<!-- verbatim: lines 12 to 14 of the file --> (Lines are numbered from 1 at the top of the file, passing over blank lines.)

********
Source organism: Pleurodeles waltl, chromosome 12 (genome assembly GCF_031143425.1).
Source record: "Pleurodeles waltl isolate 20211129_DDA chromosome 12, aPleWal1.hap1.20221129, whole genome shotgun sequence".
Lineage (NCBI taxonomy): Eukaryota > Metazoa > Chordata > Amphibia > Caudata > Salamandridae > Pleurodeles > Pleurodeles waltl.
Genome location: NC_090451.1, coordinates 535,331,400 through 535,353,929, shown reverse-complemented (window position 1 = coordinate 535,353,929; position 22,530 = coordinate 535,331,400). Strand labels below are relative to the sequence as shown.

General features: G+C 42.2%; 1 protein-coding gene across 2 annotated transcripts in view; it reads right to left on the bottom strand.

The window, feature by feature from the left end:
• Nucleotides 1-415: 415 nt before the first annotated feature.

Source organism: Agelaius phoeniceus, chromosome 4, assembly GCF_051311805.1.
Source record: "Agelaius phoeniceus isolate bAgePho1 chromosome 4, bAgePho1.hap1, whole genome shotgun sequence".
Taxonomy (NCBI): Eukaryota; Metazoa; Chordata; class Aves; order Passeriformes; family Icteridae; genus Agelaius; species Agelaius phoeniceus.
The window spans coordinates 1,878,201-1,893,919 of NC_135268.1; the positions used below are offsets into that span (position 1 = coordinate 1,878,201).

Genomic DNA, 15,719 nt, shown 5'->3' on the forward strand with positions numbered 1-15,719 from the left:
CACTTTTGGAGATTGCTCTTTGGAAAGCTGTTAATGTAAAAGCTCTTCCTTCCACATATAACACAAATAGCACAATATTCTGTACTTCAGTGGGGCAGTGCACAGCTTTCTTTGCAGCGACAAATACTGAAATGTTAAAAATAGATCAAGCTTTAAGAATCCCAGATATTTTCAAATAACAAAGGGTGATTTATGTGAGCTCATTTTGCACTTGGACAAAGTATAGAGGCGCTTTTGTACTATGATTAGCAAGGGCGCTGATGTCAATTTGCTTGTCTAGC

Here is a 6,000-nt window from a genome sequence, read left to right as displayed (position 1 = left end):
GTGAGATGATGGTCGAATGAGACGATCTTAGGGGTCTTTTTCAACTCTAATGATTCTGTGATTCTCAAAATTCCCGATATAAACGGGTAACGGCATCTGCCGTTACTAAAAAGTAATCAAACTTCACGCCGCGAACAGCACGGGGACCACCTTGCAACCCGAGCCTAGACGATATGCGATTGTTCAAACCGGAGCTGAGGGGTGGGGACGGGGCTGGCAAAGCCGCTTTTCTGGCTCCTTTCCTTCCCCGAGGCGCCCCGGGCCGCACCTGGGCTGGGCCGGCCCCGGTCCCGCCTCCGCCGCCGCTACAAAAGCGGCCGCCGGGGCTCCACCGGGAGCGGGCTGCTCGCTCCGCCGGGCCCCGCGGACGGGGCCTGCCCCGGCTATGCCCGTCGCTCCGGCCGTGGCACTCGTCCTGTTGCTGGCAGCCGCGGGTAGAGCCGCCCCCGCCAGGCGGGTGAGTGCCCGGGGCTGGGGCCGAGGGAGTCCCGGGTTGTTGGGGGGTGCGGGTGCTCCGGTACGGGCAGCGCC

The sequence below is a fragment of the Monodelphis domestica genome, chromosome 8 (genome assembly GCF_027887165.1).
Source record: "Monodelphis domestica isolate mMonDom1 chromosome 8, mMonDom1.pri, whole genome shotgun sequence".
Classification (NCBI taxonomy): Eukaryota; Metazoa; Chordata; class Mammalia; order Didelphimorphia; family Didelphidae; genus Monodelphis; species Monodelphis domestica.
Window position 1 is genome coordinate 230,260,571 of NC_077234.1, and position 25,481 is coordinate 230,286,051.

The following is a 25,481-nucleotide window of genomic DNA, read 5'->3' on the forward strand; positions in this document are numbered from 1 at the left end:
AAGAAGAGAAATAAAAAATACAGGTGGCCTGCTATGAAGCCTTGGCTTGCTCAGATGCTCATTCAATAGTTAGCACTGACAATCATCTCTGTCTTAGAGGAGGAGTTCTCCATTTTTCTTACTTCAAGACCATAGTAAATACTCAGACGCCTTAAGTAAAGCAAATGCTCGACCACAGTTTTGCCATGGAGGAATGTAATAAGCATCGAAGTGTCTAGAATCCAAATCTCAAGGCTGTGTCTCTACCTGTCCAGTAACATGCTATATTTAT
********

Genomic DNA, 15,719 nt, shown 5'->3' on the forward strand with positions numbered 1-15,719 from the left:
CACTTTTGGAGATTGCTCTTTGGAAAGCTGTTAATGTAAAAGCTCTTCCTTCCACATATAACACAAATAGCACAATATTCTGTACTTCAGTGGGGCAGTGCACAGCTTTCTTTGCAGCGACAAATACTGAAATGTTAAAAATAGATCAAGCTTTAAGAATCCCAGATATTTTCAAATAACAAAGGGTGATTTATGTGAGCTCATTTTGCACTTGGACAAAGTATAGAGGCGCTTTTGTACTATGATTAGCAAGGGCGCTGATGTCAATTTGCTTGTCTAGC

Here is a 6,000-nt window from a genome sequence, read left to right as displayed (position 1 = left end):